Centex Homes may signal the limitation and narrowing of the right to independent counsel in construction litigation.

If you have any questions or would like more information, please contact David Molinari at [email protected].

Eleventh Circuit Holds That Property Manager For Homeowners Association Is Not “Debt Collector” Under The FDCPA

Posted on: March 7th, 2013

By: Bill Buechner

The Eleventh Circuit recently held in a case of first impression that a property management company is not a “debt collector” under the Fair Debt Collection Practices Act (FDCPA).

In Harris v. Liberty Community Management, Inc., the property management company (Liberty) was designated in its contract with the homeowners association as the general agent for the HOA.  Liberty performed a broad range of tasks for the HOA, including contracting for maintenance of the pool and other common areas, obtaining utilities, and performing a variety of accounting and banking functions. Liberty also collected on current and overdue assessments.

Due to the accumulation of more than $140,000 in unpaid assessments, the HOA adopted an amendment to its governing declarations, authorizing the HOA to suspend water service if the homeowner owed more than $750 in unpaid assessments and received adequate notice of the water suspension. The plaintiffs had their water service suspended by the HOA pursuant to this provision and filed a lawsuit challenging this action. The plaintiffs asserted that Liberty was a “debt collector” under the FDCPA and that its actions constituted an unfair debt collection practice. The plaintiffs also asserted that Liberty’s actions constituted an unfair trade practice under the Georgia Fair Business Practices Act (GFBPA).

Affirming the district court’s grant of summary judgment in favor of Liberty, the Eleventh Circuit noted that “not all who collect debts are ‘debt collectors’” under the FDCPA. The Eleventh Circuit concluded that Liberty fell within an exemption in the FDCPA for entities “collecting or attempting to collect any debt owed … to the extent such activity is incidental to a bona fide fiduciary duty.” The Court emphasized the numerous tasks that Liberty performed for the HOA other than debt collection, and that debt collection was only incidental to Liberty’s obligations to the HOA as its general agent.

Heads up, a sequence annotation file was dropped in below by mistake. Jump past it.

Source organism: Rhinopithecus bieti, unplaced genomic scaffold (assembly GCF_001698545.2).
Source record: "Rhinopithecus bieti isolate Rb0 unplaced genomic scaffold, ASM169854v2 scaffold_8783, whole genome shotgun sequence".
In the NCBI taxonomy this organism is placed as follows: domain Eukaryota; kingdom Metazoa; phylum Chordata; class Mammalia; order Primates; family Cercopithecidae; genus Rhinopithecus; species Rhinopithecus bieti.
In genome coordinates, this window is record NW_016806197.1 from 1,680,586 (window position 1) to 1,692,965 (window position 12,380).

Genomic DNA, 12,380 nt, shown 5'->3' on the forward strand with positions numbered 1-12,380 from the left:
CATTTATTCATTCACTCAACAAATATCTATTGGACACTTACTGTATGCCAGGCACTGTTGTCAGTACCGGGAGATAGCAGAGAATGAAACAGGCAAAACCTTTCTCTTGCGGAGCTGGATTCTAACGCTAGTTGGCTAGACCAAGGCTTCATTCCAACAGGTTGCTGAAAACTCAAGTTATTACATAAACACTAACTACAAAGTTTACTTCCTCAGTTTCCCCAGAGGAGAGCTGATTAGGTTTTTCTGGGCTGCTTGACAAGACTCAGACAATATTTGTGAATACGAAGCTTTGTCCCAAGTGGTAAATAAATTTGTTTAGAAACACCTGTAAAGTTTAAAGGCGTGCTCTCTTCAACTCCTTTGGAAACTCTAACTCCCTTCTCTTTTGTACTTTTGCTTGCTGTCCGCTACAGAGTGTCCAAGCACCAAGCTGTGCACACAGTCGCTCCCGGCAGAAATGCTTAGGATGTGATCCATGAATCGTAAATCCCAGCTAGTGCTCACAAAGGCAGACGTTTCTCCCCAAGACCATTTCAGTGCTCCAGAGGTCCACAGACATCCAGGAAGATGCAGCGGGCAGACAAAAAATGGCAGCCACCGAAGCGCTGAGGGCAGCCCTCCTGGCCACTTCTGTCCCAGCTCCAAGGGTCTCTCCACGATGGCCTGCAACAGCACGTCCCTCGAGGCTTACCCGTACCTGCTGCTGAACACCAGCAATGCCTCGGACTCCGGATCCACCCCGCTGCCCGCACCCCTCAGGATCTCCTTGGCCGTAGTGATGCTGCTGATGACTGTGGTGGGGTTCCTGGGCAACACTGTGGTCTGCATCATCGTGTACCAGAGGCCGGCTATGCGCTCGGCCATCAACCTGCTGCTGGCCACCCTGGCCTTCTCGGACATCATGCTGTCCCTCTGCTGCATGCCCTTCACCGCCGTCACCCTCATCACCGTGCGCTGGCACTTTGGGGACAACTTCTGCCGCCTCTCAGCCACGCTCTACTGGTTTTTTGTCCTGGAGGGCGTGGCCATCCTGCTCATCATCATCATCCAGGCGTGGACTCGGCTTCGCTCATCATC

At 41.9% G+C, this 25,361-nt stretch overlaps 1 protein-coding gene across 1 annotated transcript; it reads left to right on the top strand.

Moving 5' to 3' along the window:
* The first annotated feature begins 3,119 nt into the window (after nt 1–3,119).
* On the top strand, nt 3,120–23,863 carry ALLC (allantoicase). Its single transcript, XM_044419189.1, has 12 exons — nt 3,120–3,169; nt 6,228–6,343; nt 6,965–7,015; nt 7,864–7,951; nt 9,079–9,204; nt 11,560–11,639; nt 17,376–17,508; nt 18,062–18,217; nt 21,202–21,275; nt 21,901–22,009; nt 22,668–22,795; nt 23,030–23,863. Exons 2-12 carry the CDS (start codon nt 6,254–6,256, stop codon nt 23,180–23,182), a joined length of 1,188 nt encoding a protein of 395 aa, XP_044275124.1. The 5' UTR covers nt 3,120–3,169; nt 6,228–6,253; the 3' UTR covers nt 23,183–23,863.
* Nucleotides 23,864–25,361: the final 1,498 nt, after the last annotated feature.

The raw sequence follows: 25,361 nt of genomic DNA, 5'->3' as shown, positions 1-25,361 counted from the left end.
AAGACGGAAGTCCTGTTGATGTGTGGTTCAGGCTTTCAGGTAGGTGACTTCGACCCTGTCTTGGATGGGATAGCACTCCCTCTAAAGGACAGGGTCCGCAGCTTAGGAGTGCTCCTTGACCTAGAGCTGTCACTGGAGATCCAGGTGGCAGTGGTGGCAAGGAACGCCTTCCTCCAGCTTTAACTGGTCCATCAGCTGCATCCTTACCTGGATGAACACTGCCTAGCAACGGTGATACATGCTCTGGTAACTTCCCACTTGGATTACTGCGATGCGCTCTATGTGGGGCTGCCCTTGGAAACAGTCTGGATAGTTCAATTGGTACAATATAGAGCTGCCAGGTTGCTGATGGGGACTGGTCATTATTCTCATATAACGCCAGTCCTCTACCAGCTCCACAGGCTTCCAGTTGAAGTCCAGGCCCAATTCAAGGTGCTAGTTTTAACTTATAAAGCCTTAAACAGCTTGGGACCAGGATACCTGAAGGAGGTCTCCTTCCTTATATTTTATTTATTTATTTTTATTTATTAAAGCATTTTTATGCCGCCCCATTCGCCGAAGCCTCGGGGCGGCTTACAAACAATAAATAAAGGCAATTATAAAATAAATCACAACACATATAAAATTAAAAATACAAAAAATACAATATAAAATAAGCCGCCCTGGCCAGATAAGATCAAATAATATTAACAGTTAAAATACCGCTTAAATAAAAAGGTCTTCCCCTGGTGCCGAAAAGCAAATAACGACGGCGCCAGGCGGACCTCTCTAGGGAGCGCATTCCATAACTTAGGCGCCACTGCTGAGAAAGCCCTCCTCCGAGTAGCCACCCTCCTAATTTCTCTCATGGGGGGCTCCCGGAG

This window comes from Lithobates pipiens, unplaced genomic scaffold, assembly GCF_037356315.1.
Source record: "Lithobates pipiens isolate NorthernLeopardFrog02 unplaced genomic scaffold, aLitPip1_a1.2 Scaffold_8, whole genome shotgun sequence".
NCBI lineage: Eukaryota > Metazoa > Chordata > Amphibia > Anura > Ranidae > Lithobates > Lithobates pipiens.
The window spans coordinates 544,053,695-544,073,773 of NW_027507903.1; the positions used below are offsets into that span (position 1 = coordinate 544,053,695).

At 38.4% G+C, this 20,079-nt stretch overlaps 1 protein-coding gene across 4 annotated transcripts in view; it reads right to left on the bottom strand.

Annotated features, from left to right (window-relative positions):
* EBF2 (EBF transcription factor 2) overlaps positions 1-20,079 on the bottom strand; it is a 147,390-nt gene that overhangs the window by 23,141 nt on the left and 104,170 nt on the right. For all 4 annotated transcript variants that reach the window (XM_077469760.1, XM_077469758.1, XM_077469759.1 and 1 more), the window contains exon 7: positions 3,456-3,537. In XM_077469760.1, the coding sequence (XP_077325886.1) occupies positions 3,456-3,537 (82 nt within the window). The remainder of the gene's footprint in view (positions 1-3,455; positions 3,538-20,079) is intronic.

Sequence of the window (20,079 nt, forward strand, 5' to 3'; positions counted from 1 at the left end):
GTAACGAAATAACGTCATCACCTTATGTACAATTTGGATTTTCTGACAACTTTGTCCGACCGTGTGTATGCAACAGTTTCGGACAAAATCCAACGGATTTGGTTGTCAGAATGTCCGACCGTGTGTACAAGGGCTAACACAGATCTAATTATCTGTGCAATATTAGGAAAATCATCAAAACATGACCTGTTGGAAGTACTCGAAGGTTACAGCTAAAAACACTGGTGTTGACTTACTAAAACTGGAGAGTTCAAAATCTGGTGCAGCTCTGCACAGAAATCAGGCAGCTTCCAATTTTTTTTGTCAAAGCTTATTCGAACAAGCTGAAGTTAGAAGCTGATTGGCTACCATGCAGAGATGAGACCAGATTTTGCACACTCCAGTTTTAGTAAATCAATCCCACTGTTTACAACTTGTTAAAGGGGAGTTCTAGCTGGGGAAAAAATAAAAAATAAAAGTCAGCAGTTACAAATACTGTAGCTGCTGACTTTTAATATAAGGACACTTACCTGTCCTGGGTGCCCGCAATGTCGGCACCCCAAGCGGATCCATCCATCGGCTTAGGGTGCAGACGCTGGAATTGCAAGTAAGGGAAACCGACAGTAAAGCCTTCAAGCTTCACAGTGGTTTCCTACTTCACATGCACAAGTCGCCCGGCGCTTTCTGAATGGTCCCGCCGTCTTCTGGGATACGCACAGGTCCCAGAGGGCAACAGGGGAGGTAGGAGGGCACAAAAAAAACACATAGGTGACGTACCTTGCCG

As to the Georgia Fair Business Practices Act claim, the Court noted that the termination of water service for non-payment did not fall within the 34 specified practices identified in the statute as examples of unfair business practices. In rejecting Plaintiffs’ GFBPA claim, the Court stated that “a natural consequence of a person’s failure to pay for a service is that, at some point, the service provider may refuse to continue to provide that service.” In support of this statement, the Court cited a United States Supreme Court decision noting that, under common law, a utility is entitled to terminate service for nonpayment of an undisputed charge.

As a result of the Harris decision, property managers for HOAs, condominium associations and apartment complexes likely are exempt from the FDCPA, as long as they are performing a broad range of tasks for these entities as their general agent. Also, as a result of the Harris decision, suspending water service for nonpayment of assessments likely does not constitute an unfair trade practice under the GFBPA, as long as the homeowner receives adequate notice and the homeowner does not dispute the assessments owed.